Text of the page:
Monday, April 30, 2007

Ctrl-Alt-Lost?

The "10 foot experience." Heard that phrase before? It's what all the big boys (Microsoft, Apple, Sony, etc) want to own...that last remaining 10 feet between your television set and your ass on the couch.

Interestingly, they're almost there - with the release of Vista and the built-in media center functionality (which makes this rev 4, I believe of MCE), Apple's iTV, the Microsoft XBox 360, the Sony Ps3, the Nintendo Wii, or a half a dozen other pieces of equipment - they almost have it. A consumer device for the masses that allows equal time for commercial broadcast television, internet video, video podcasts, gaming, movie rental, etc - all without getting your ass up off the couch except to go make nachos. (I have an excellent recipe for nachos, btw.)

My personal 10-foot-experience of choice is a computer with Microsoft MCE attached to my plasma screen, and XBox 360's elsewhere in the house used as media extenders. A plugin for MCE called TV Tonic, allows me to subscribe - in a disturbingly simple fashion - to video podcasts, Yougle allows me to view Youtube videos through the MCE interface, and on and on.

Now that I can access all of this additional content - and keep in mind this content is all cheaply produced, mostly homegrown, and ragingly experimental - from my couch, I find a strange thing happening: I don't have a lot of time in my life to sit down and watch television - yet, faced with a choice between watching the most recent episode of Lost in all its high-definition, $2M/episode glory...and, well, Ctrl-Alt-Chicken...Lost doesn't always come out ahead.

So, what is Ctrl-Alt-Chicken? One of a few dozen offerings from Revision 3, a video podcast "network" of sorts started by ex TechTV and G4 guys Jay Adelson, Kevin Rose, David Prager, Dan Huard, and Ron Gorodetzk. (The most "famous" faces on Revision 3 are, of course, Kevin Rose and Alex Albrecht, of Digg/Diggnation fame.) Revision 3 offers contents that mostly appeal to the geek contingent (early adopters in internet content delivery) which is, of course, cheaply produced and distributed over video podcast delivery channels....but yet, there is something to these "shows."

Most of the offering on Revision 3 are wildly entertaining - these late-20, early 30-somethings sitting around riffing on popular culture, technology and - in the case of Ctrl-Alt-Chicken - bad cooking. The content seems fresh, alive and unscripted...even the scripted content. One of the better scripted shows is Webdrifter, a video podcast from comedian Martin Sargent with an awesome concept: Sargent gets in a car and travels to the people who put up lunatic-fringe websites. The episode with Alex Chiu, "inventor" of rings that make you immortal, is sure to be a classic. ("Frankly, Alex, I can't see why you want to be immortal. Your apartment is a shitbox.")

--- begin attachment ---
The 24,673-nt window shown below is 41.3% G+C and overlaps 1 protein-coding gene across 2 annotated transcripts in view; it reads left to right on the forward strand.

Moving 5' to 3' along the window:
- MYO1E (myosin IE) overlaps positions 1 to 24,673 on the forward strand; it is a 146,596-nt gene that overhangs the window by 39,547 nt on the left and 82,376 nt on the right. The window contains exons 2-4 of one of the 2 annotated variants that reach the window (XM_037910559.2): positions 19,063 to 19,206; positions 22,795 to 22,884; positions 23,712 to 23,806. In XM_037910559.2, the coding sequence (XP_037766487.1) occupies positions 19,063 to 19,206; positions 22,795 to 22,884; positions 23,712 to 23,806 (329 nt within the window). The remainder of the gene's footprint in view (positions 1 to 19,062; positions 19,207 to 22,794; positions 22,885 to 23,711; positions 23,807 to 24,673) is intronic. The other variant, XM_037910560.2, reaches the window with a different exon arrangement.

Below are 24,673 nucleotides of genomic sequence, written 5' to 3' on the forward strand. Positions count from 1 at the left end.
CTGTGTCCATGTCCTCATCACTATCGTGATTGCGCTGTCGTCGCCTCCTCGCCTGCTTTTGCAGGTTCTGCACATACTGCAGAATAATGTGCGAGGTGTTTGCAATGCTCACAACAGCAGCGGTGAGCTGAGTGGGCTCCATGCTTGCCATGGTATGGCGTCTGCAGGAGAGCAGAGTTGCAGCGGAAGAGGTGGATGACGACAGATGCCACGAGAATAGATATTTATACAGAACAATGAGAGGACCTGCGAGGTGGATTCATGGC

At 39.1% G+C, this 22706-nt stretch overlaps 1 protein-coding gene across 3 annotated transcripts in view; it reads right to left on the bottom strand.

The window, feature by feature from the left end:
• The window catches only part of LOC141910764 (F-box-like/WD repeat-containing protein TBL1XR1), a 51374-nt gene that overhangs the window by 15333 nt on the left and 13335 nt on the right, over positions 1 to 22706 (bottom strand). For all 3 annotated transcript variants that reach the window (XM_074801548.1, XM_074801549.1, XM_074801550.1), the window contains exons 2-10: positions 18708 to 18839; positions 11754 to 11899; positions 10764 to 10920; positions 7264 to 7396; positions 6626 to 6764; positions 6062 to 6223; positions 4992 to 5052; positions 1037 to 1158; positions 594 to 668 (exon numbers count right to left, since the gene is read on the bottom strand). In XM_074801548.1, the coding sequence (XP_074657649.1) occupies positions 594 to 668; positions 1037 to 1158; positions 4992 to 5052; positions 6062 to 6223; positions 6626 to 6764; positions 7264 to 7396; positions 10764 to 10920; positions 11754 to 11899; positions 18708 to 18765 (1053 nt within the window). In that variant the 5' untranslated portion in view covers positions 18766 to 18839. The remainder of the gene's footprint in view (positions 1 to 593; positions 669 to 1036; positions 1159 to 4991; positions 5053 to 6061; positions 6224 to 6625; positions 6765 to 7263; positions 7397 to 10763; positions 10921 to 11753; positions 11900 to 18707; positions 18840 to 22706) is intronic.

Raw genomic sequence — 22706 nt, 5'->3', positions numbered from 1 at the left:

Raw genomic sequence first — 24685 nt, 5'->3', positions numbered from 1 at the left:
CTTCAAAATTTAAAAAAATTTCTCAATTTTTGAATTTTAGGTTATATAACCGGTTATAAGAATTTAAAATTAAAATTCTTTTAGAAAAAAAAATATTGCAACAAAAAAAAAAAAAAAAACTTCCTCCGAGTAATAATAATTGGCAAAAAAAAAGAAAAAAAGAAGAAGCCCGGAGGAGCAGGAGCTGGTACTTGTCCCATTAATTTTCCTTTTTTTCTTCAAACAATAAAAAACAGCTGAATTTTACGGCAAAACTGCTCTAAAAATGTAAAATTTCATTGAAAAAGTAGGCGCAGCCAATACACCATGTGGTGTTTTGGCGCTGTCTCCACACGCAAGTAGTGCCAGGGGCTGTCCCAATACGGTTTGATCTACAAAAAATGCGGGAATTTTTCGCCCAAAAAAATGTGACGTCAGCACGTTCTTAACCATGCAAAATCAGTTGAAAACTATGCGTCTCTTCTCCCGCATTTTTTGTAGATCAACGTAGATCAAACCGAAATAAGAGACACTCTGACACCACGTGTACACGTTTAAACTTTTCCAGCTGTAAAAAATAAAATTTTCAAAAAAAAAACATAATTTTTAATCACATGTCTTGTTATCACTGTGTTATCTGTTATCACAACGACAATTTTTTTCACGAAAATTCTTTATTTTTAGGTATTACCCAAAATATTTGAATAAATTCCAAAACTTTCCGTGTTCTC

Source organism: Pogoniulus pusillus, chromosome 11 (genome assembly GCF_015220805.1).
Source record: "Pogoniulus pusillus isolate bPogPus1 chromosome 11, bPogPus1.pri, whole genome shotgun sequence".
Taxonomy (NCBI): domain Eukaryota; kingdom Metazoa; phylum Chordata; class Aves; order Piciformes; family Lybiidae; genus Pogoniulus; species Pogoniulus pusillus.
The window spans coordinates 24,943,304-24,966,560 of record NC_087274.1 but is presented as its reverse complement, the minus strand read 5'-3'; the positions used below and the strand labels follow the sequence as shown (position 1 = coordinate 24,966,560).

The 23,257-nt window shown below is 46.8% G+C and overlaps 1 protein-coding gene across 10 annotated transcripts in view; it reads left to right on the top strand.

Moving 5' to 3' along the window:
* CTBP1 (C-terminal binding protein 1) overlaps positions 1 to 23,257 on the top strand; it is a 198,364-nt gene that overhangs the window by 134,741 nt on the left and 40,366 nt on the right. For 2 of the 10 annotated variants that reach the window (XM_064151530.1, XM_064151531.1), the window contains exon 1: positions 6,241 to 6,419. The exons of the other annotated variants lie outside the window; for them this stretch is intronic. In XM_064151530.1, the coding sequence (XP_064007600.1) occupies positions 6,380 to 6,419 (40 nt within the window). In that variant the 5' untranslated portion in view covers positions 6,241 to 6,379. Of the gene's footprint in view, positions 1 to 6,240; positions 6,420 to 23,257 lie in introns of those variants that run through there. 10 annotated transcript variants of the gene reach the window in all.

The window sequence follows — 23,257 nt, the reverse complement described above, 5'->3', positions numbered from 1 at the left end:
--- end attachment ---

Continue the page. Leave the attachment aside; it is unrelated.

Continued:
It's not just the 20-somethings that have a lock on this new culture of home-grown media, and Revision 3 isn't the only video podcast network out there: Leo Leporte - also of TechTV fame - is the creator of TWiT.tv (TWiT stands for TWiT.tv's flagship show, This Week in Tech.) Leporte, and his rotating list of cohorts (John C. Dvorak, Patrick Norton, Robert Heron) are - let's be kind here - "old guard" techies, yet the formula is remarkably similar: wildly entertaining roundtable discussions that are addictive and informative. (It should be no small surprise that Revision 3 personalities and TWiT.tv personalities routinely appear on each other's shows.)

Again, the content on TWiT.tv is mostly aimed at fellow gearheads, but that is slowly changing. (Also, in this era of convergence, iPods, and ubiquitous computing, do the monikers "gearhead" and "geek" even apply anymore? Aren't we all our own IT departments these days?) But the secret of the TWiT.tv audio and video podcasts is the same as Revision 3's strategy: wildly entertaining hosts/hostesses in front of the mics and cameras talking about things they truly love.